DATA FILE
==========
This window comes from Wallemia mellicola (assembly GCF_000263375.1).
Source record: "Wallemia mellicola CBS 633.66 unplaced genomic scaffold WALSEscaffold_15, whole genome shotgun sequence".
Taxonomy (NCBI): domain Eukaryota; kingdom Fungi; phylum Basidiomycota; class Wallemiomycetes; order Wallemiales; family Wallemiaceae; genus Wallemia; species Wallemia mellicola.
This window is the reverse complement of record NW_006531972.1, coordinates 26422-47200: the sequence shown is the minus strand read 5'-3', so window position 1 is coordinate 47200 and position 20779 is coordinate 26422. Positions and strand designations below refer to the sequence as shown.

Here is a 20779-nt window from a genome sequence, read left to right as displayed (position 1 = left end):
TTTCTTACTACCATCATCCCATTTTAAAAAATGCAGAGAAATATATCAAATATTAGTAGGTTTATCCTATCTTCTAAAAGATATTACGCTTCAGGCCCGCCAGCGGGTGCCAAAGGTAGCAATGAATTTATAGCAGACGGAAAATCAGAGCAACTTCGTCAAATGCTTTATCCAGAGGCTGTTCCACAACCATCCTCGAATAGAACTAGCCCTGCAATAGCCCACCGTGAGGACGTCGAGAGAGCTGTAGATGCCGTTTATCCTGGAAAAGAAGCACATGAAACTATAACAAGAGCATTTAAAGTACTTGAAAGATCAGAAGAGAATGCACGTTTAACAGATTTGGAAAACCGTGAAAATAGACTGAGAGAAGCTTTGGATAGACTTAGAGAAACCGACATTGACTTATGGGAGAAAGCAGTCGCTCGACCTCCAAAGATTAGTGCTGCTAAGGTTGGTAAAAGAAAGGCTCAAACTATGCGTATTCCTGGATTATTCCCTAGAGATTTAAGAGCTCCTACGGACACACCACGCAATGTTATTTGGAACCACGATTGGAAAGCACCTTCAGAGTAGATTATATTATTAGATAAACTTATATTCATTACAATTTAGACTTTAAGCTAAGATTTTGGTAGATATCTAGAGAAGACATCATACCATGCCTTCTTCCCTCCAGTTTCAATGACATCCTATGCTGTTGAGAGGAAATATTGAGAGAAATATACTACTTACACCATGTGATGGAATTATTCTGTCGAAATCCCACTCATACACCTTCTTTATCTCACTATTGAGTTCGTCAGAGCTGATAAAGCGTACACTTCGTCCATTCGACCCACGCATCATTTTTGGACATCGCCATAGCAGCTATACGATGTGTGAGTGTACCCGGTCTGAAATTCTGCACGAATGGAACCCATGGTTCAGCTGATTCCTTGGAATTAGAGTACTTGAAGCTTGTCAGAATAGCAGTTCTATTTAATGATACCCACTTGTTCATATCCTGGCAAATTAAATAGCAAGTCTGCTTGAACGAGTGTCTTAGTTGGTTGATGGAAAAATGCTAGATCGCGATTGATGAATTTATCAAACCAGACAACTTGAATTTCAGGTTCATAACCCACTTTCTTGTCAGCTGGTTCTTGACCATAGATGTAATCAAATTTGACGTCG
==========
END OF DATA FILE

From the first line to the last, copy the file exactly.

This window comes from Wallemia mellicola (assembly GCF_000263375.1).
Source record: "Wallemia mellicola CBS 633.66 unplaced genomic scaffold WALSEscaffold_15, whole genome shotgun sequence".
Taxonomy (NCBI): domain Eukaryota; kingdom Fungi; phylum Basidiomycota; class Wallemiomycetes; order Wallemiales; family Wallemiaceae; genus Wallemia; species Wallemia mellicola.
This window is the reverse complement of record NW_006531972.1, coordinates 26422-47200: the sequence shown is the minus strand read 5'-3', so window position 1 is coordinate 47200 and position 20779 is coordinate 26422. Positions and strand designations below refer to the sequence as shown.

Here is a 20779-nt window from a genome sequence, read left to right as displayed (position 1 = left end):
TTTCTTACTACCATCATCCCATTTTAAAAAATGCAGAGAAATATATCAAATATTAGTAGGTTTATCCTATCTTCTAAAAGATATTACGCTTCAGGCCCGCCAGCGGGTGCCAAAGGTAGCAATGAATTTATAGCAGACGGAAAATCAGAGCAACTTCGTCAAATGCTTTATCCAGAGGCTGTTCCACAACCATCCTCGAATAGAACTAGCCCTGCAATAGCCCACCGTGAGGACGTCGAGAGAGCTGTAGATGCCGTTTATCCTGGAAAAGAAGCACATGAAACTATAACAAGAGCATTTAAAGTACTTGAAAGATCAGAAGAGAATGCACGTTTAACAGATTTGGAAAACCGTGAAAATAGACTGAGAGAAGCTTTGGATAGACTTAGAGAAACCGACATTGACTTATGGGAGAAAGCAGTCGCTCGACCTCCAAAGATTAGTGCTGCTAAGGTTGGTAAAAGAAAGGCTCAAACTATGCGTATTCCTGGATTATTCCCTAGAGATTTAAGAGCTCCTACGGACACACCACGCAATGTTATTTGGAACCACGATTGGAAAGCACCTTCAGAGTAGATTATATTATTAGATAAACTTATATTCATTACAATTTAGACTTTAAGCTAAGATTTTGGTAGATATCTAGAGAAGACATCATACCATGCCTTCTTCCCTCCAGTTTCAATGACATCCTATGCTGTTGAGAGGAAATATTGAGAGAAATATACTACTTACACCATGTGATGGAATTATTCTGTCGAAATCCCACTCATACACCTTCTTTATCTCACTATTGAGTTCGTCAGAGCTGATAAAGCGTACACTTCGTCCATTCGACCCACGCATCATTTTTGGACATCGCCATAGCAGCTATACGATGTGTGAGTGTACCCGGTCTGAAATTCTGCACGAATGGAACCCATGGTTCAGCTGATTCCTTGGAATTAGAGTACTTGAAGCTTGTCAGAATAGCAGTTCTATTTAATGATACCCACTTGTTCATATCCTGGCAAATTAAATAGCAAGTCTGCTTGAACGAGTGTCTTAGTTGGTTGATGGAAAAATGCTAGATCGCGATTGATGAATTTATCAAACCAGACAACTTGAATTTCAGGTTCATAACCCACTTTCTTGTCAGCTGGTTCTTGACCATAGATGTAATCAAATTTGACGTCG